History of the Rebellion: Its Authors and Causes

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Follet, Foster, 1864 - 490 Seiten
 

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Seite 120 - Resolved. That petitions for the abolition of slavery in the District of Columbia and the Territories of the United States...
Seite 9 - ... his Britannic Majesty shall, with all convenient speed, and without causing any destruction, or carrying away any negroes or other property of the American inhabitants...
Seite 115 - Resolved, That all petitions, memorials, and papers, touching the abolition of slavery, or the buying, selling, or transferring of slaves in any State, District, or Territory of the United States, be laid on the table, without being debated, printed, read, or referred, and that no further action whatever shall be had thereon.
Seite 102 - William Slade, of Vermont, joined to the presentation of some abolitionist petitions the motion that they should be referred to an extraordinary committee, with instructions to bring in a bill for the abolition of slavery and the slave trade in the District of Columbia.
Seite 391 - ... that as our republican fathers, when they had abolished slavery in all our national territory, ordained that no person should be deprived of life, liberty, or property, without due process of law...
Seite 158 - First, because no union can be agreeable or permanent which does not present prospects of reciprocal benefit; second, because a vast proportion of the resources of one section of the Union is annually drained to sustain the views and course of another section without any adequate return...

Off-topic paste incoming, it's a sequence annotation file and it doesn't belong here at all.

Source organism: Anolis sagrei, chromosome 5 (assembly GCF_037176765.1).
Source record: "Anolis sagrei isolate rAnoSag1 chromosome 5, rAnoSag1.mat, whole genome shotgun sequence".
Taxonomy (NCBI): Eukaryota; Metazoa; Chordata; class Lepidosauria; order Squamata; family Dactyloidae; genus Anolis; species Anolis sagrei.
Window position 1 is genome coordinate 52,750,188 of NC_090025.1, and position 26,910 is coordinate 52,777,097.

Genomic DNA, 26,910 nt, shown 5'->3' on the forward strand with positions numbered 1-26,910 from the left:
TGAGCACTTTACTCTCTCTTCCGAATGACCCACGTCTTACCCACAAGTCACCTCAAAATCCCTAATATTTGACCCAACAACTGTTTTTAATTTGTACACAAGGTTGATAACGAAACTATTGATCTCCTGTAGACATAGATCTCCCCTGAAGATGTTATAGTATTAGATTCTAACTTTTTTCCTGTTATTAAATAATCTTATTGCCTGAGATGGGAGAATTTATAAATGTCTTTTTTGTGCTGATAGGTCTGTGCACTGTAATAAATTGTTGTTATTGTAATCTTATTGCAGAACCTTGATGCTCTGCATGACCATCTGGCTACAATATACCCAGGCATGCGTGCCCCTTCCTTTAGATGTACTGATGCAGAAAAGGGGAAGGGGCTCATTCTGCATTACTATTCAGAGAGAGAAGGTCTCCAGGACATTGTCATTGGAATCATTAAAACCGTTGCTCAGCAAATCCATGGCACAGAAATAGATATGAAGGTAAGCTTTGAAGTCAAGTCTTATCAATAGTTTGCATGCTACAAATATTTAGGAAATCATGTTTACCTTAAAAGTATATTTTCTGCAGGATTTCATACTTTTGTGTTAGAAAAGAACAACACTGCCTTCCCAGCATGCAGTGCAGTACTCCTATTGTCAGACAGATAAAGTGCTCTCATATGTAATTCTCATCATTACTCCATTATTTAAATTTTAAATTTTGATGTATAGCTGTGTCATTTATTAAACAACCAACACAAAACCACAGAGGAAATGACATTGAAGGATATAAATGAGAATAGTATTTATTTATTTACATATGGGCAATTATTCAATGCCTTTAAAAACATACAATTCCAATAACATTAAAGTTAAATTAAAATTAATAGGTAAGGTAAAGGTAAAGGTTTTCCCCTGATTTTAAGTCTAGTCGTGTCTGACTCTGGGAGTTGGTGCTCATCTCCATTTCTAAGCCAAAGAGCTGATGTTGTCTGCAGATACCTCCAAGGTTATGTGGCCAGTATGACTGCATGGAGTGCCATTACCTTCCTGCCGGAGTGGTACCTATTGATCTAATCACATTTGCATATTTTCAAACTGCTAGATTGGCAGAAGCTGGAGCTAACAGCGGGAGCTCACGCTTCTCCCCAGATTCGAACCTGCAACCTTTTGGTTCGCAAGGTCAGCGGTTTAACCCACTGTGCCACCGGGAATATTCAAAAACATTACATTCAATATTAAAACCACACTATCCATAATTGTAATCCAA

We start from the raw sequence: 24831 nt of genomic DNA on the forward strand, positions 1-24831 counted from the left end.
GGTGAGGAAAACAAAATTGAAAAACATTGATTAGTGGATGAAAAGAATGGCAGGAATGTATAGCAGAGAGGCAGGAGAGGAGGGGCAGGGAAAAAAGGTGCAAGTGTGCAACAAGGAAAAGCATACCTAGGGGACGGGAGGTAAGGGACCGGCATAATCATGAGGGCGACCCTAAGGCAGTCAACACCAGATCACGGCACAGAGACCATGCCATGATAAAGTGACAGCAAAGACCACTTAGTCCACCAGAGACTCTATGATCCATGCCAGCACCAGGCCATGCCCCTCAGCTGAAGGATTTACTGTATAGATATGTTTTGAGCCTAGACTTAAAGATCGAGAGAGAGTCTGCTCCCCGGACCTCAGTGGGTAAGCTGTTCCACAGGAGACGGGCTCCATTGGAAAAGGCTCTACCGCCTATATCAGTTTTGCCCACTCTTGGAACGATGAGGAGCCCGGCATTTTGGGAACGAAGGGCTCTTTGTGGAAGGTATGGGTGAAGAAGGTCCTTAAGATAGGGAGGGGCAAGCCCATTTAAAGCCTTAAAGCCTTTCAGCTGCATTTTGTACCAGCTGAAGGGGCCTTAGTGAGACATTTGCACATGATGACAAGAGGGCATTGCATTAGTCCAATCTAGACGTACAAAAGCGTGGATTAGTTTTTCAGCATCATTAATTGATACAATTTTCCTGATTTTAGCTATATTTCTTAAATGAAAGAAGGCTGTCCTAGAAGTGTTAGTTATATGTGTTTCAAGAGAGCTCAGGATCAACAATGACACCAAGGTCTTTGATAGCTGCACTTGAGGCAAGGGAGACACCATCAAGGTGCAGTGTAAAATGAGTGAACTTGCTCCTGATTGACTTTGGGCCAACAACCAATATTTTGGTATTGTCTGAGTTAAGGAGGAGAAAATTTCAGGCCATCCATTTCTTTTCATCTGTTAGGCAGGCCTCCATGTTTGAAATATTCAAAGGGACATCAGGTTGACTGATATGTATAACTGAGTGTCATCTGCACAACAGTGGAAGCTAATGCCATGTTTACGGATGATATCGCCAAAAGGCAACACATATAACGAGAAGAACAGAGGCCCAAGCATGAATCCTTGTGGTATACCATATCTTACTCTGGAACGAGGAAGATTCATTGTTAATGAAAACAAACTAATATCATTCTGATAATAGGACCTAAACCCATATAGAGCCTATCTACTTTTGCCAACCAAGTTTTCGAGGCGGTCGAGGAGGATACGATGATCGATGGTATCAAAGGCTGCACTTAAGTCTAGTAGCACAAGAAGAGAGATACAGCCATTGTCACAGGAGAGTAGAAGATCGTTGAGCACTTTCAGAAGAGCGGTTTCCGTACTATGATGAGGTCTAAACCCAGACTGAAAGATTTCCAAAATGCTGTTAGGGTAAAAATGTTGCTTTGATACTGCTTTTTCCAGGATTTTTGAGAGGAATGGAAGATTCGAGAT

Seite 391 - That the maintenance of the principles promulgated in the Declaration of Independence and embodied in the Federal Constitution are essential to the preservation of our Republican institutions, and that the Federal Constitution, the rights of the States, and the union of the States shall be preserved.
Seite 120 - I must go into the presidential chair the inflexible and uncompromising opponent of every attempt, on the part of Congress, to abolish slavery in the District of Columbia, against the wishes of the slaveholding states ; and also with a determination equally decided to resist the slightest interference with it in the states where it exists.
Seite 132 - Congress has no constitutional power to abolish slavery in the District of Columbia or in the Territories of the United States.
Seite 404 - The right of property is before and higher than any constitutional sanction ; and the right of the owner of a slave to such slave and its increase is the same and as inviolable as the right of the owner of any property whatever.

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